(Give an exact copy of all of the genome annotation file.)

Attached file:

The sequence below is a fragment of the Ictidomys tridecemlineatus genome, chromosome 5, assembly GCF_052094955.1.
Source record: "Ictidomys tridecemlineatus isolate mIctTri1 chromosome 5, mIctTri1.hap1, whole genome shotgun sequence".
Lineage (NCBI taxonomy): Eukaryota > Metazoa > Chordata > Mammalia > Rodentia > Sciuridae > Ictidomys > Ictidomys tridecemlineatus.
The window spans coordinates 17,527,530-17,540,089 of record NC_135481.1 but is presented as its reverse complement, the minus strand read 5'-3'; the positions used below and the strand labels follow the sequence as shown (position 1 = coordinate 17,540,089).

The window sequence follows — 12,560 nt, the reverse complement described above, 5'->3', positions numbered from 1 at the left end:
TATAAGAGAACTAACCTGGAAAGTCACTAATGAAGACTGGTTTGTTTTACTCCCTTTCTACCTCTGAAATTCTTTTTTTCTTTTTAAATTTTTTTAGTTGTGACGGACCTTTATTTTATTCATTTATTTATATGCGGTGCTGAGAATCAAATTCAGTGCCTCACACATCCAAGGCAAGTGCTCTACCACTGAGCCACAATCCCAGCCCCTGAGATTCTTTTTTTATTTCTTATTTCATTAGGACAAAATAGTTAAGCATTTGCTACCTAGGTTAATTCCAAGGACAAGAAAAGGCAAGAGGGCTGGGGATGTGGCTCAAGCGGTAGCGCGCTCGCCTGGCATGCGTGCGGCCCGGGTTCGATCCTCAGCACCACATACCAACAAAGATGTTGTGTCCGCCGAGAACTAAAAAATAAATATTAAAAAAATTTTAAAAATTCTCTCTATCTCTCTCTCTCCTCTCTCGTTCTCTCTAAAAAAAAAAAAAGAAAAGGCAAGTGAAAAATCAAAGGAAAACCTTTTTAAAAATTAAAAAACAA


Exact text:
The sequence below is a fragment of the Ictidomys tridecemlineatus genome, chromosome 5, assembly GCF_052094955.1.
Source record: "Ictidomys tridecemlineatus isolate mIctTri1 chromosome 5, mIctTri1.hap1, whole genome shotgun sequence".
Lineage (NCBI taxonomy): Eukaryota > Metazoa > Chordata > Mammalia > Rodentia > Sciuridae > Ictidomys > Ictidomys tridecemlineatus.
The window spans coordinates 17,527,530-17,540,089 of record NC_135481.1 but is presented as its reverse complement, the minus strand read 5'-3'; the positions used below and the strand labels follow the sequence as shown (position 1 = coordinate 17,540,089).

The window sequence follows — 12,560 nt, the reverse complement described above, 5'->3', positions numbered from 1 at the left end:
TATAAGAGAACTAACCTGGAAAGTCACTAATGAAGACTGGTTTGTTTTACTCCCTTTCTACCTCTGAAATTCTTTTTTTCTTTTTAAATTTTTTTAGTTGTGACGGACCTTTATTTTATTCATTTATTTATATGCGGTGCTGAGAATCAAATTCAGTGCCTCACACATCCAAGGCAAGTGCTCTACCACTGAGCCACAATCCCAGCCCCTGAGATTCTTTTTTTATTTCTTATTTCATTAGGACAAAATAGTTAAGCATTTGCTACCTAGGTTAATTCCAAGGACAAGAAAAGGCAAGAGGGCTGGGGATGTGGCTCAAGCGGTAGCGCGCTCGCCTGGCATGCGTGCGGCCCGGGTTCGATCCTCAGCACCACATACCAACAAAGATGTTGTGTCCGCCGAGAACTAAAAAATAAATATTAAAAAAATTTTAAAAATTCTCTCTATCTCTCTCTCTCCTCTCTCGTTCTCTCTAAAAAAAAAAAAAGAAAAGGCAAGTGAAAAATCAAAGGAAAACCTTTTTAAAAATTAAAAAACAA